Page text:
Airport readies for big influx of private planes during eclipse periodAug 1, 2017 By Alejandra Silva, Staff Writer
Riverton Regional Airport crews mowed about 7 acres of grass recently to make room for the influx of general aviation aircraft expected to come to Riverton for the Aug. 21 eclipse.
"Right now we're calling for first-come, first-served and hope to accommodate what we can," airport division manager Paul Griffin said. "Hopefully we'll be able to accommodate a lot more."
In addition to non-local guests, the mowing of the grass will also make room for a Lander-based crowd of aircrafts that is expected in August, when Hunt Field Airport starts a construction project that will last through September.
The grass fields are intended for smaller aircraft and not commercial planes, which need a paved runway to land.
Airport staff and on-site operating agencies have received several phone calls from non-local pilots interested in arriving at Riverton.
The pilots also inquire about car rentals, parking, shuttle services and camping, Griffin said.
The airport will allow dry camping on site, and staff is looking to acquire bus services to transport people to the city and back. Griffin also plans to provide additional portable restrooms on the property.
The lease with car rental company Hertz still has not been updated, but Griffin said public works director Kyle Butterfield continues to work with the company's corporate office.
Griffin recently reported to the Riverton Airport Board that general aviation activity has increased locally in recent weeks.
Summer months usually see an increase in general aviation flights because pilots take advantage of the pleasant weather, he explained.
During the summer, he added, "crop dusters" that are hired to spray local farm fields also arrive and use the airport.
"For June, numbers always appear to be higher than other months," he said.
The airport counted 131 Riverton-based flights that landed this June - up from only 80 during the same month last year.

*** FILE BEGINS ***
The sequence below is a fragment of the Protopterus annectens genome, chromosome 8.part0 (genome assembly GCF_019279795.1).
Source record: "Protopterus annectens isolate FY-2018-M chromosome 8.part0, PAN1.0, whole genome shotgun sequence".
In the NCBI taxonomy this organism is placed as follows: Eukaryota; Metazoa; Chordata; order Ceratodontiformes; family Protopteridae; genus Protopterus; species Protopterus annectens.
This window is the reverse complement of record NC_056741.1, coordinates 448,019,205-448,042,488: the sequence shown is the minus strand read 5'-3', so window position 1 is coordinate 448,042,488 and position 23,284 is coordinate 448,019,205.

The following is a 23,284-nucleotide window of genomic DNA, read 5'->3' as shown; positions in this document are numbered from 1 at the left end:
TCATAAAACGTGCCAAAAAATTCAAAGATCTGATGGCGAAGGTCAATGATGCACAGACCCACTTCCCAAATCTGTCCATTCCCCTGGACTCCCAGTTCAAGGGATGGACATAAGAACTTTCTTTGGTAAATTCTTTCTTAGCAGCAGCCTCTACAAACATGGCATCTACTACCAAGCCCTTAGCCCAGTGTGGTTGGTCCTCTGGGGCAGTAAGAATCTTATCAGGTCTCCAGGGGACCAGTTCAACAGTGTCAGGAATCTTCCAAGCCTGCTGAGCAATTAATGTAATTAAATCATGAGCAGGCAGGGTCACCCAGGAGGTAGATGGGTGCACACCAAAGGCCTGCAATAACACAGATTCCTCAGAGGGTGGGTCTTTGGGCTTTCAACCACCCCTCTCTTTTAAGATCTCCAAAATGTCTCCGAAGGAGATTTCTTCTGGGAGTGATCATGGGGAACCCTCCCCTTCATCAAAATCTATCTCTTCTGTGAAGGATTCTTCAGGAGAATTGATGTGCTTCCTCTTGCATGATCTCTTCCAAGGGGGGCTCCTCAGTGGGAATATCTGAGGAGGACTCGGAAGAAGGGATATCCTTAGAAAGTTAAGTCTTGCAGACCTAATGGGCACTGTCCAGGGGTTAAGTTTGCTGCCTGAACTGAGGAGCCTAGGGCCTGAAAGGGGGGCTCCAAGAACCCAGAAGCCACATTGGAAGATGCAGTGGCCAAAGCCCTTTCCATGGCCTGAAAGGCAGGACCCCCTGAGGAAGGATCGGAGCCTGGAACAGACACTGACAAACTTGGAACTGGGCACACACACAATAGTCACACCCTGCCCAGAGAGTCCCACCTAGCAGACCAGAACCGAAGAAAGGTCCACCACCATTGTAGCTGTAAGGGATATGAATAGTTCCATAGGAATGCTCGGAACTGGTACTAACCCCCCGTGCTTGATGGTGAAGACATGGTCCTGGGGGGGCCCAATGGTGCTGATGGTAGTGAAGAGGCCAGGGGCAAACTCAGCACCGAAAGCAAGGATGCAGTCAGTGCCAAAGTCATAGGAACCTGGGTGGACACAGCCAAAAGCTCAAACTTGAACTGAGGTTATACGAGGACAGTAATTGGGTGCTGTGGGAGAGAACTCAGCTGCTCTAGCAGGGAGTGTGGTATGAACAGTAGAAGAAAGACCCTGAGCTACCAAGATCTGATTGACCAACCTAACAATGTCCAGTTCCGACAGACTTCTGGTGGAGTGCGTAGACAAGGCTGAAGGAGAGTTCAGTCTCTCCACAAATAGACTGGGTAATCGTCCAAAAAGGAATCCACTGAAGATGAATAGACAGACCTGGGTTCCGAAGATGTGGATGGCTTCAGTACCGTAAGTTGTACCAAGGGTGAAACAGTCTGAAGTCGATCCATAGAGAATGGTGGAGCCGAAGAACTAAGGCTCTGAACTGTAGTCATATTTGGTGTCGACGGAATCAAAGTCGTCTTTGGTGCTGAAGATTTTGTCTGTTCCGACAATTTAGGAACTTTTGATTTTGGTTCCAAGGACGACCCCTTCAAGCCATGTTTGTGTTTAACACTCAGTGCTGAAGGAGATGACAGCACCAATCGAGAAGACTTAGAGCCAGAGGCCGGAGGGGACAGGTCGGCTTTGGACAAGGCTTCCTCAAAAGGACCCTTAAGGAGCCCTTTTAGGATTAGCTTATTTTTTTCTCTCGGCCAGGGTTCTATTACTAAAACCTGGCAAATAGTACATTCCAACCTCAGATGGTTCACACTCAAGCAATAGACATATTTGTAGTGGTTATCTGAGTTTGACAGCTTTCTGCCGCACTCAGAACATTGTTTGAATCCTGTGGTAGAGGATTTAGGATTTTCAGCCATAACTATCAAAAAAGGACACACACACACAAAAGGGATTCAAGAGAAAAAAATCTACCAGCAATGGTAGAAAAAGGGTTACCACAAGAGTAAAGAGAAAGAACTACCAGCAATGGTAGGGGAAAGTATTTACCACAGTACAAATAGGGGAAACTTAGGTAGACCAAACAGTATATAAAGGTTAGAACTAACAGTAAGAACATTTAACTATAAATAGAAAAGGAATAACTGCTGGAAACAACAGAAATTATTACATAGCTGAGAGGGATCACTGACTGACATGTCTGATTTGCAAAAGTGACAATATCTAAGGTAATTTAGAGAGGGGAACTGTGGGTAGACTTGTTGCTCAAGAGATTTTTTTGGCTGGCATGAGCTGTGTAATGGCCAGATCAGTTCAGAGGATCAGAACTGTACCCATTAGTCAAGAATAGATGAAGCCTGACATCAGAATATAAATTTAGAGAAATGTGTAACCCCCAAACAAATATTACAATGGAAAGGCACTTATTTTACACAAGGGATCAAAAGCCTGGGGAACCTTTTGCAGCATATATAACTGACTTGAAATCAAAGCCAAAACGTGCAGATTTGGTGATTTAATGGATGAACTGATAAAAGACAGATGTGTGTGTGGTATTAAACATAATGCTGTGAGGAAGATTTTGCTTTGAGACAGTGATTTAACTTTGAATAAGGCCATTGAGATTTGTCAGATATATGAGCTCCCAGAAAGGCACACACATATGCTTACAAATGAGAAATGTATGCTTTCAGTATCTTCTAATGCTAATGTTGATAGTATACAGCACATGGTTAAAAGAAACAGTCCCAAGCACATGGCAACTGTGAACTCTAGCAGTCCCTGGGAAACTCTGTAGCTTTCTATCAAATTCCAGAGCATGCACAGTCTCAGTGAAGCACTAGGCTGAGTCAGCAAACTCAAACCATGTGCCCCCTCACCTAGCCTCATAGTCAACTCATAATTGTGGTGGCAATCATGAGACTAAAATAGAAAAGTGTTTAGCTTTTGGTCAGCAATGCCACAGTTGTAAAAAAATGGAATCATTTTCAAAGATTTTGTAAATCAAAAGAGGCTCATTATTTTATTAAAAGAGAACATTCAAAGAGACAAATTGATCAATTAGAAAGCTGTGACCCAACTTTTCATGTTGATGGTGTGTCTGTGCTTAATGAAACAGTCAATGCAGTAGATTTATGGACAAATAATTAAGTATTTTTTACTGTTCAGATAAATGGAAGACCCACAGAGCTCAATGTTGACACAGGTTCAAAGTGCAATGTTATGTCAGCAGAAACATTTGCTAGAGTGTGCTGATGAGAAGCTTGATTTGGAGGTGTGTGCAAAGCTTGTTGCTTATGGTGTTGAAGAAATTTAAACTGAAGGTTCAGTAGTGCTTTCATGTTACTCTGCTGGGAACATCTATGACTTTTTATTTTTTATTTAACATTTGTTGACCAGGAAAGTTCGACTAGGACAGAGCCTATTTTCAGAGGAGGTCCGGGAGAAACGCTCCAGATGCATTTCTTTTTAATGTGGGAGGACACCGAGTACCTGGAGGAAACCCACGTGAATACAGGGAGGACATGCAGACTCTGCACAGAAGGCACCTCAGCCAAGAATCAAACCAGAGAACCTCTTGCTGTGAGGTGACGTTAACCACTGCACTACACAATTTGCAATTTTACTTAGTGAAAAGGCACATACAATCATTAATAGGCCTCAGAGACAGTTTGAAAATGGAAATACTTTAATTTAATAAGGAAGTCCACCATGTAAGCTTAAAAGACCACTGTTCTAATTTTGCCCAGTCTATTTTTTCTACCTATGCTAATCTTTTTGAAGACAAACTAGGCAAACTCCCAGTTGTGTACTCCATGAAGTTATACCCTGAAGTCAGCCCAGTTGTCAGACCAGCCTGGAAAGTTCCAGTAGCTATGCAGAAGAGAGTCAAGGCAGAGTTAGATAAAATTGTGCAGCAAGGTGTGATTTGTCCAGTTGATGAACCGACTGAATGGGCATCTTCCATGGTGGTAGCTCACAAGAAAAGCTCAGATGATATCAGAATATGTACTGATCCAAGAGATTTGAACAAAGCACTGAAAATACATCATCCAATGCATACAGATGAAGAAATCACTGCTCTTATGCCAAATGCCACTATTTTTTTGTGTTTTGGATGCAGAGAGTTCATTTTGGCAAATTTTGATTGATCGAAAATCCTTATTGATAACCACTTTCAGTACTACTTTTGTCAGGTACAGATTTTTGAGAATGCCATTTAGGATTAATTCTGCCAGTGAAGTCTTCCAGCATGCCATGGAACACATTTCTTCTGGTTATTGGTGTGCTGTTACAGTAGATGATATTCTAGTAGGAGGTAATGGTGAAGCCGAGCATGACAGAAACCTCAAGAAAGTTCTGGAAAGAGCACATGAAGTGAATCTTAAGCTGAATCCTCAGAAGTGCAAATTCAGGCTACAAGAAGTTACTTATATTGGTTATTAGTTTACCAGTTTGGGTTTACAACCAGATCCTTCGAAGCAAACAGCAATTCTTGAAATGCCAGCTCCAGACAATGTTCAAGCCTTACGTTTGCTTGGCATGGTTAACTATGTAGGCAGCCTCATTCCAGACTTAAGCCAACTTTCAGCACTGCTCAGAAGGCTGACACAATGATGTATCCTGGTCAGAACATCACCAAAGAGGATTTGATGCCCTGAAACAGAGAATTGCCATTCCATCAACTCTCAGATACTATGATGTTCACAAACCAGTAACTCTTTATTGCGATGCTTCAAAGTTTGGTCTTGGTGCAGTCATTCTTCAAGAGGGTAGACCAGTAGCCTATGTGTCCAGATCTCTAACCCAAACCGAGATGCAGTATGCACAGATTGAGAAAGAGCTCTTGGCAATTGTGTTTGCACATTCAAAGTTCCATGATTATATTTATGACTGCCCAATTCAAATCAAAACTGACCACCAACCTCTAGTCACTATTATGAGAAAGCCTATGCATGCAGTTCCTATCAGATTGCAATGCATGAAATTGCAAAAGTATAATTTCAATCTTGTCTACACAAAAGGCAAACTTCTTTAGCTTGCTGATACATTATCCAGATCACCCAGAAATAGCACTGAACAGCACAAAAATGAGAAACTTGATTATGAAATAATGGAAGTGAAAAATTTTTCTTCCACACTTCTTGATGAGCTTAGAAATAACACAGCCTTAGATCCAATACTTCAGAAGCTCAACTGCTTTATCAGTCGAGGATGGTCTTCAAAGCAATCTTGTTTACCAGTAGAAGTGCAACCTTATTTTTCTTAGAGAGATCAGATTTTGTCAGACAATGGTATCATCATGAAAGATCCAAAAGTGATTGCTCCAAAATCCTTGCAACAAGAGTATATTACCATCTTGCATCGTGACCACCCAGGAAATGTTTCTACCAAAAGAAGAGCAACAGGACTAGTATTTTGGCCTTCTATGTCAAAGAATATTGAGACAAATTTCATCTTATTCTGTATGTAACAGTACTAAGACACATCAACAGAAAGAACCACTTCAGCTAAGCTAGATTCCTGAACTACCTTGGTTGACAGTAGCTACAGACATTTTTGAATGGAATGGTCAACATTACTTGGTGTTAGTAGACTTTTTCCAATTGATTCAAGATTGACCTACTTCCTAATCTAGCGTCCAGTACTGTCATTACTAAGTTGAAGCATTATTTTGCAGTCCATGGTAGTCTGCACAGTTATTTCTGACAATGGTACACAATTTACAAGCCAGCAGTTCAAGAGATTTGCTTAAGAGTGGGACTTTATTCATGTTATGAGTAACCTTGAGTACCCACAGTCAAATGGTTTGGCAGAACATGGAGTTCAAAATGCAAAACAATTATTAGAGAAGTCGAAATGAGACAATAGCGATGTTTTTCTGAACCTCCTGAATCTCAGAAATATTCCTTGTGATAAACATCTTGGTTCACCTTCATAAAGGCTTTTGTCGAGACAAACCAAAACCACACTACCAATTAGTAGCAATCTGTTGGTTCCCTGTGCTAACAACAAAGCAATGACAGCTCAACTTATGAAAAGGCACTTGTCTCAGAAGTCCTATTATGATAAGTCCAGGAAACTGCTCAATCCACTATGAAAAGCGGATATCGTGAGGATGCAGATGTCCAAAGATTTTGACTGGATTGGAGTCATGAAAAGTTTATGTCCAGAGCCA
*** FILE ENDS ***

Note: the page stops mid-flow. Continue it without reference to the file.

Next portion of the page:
There were 137 in-transit flights that landed this June, up only slightly from 131 last June.
"In transit" travelers are stopping by to visit or to refuel, Griffin explained; these are often pilots landing for business purposes, for example to meet with representatives from local organizations like SageWest Health Care or Walgreens.
The airport recorded 96 multi-engine landings, up from 84 last June.
"Multi-engine landings" refers to aircraft with propellers on two engines - one mounted on each wing.
There were only 21 corporate jet landings - down slightly from 24 last June.
A corporate jet is a smaller, private aircraft. The label sometimes refers to emergency life flights coming into Riverton for business.
Helicopter landings were down too, from 59 last June to 54 during the same month this year.
Helicopters counted include life flight and forest firefighting aircraft but not military.
From January to June 2017, the total number of general aviation landings exceeds the total number of landings recorded for the same period in 2016.
On July 18, Mayor Lars Baker signed a proclamation declaring July as General Aviation Appreciation Month in Riverton.
The proclamation states that Wyoming has a significant interest in the continued vitality of general aviation, aircraft manufacturing, aviation educational institutions, aviation organizations and community airports.
"At our airport we have a big general aviation usage up there," Baker said. "Just about any time you go up there, there's two or three fairly large multi-engine aircrafts sitting on the pad there, delivering something (or) waiting to pick up and take someone home."
The proclamation also states that general aviation and the Riverton airport have an immense economic impact on Riverton.
General aviation also improves overall quality of life locally by supporting emergency medical and healthcare services, law enforcement and firefighting and disaster relief, and by transporting business travelers to their destinations quickly and safely, the proclamation states.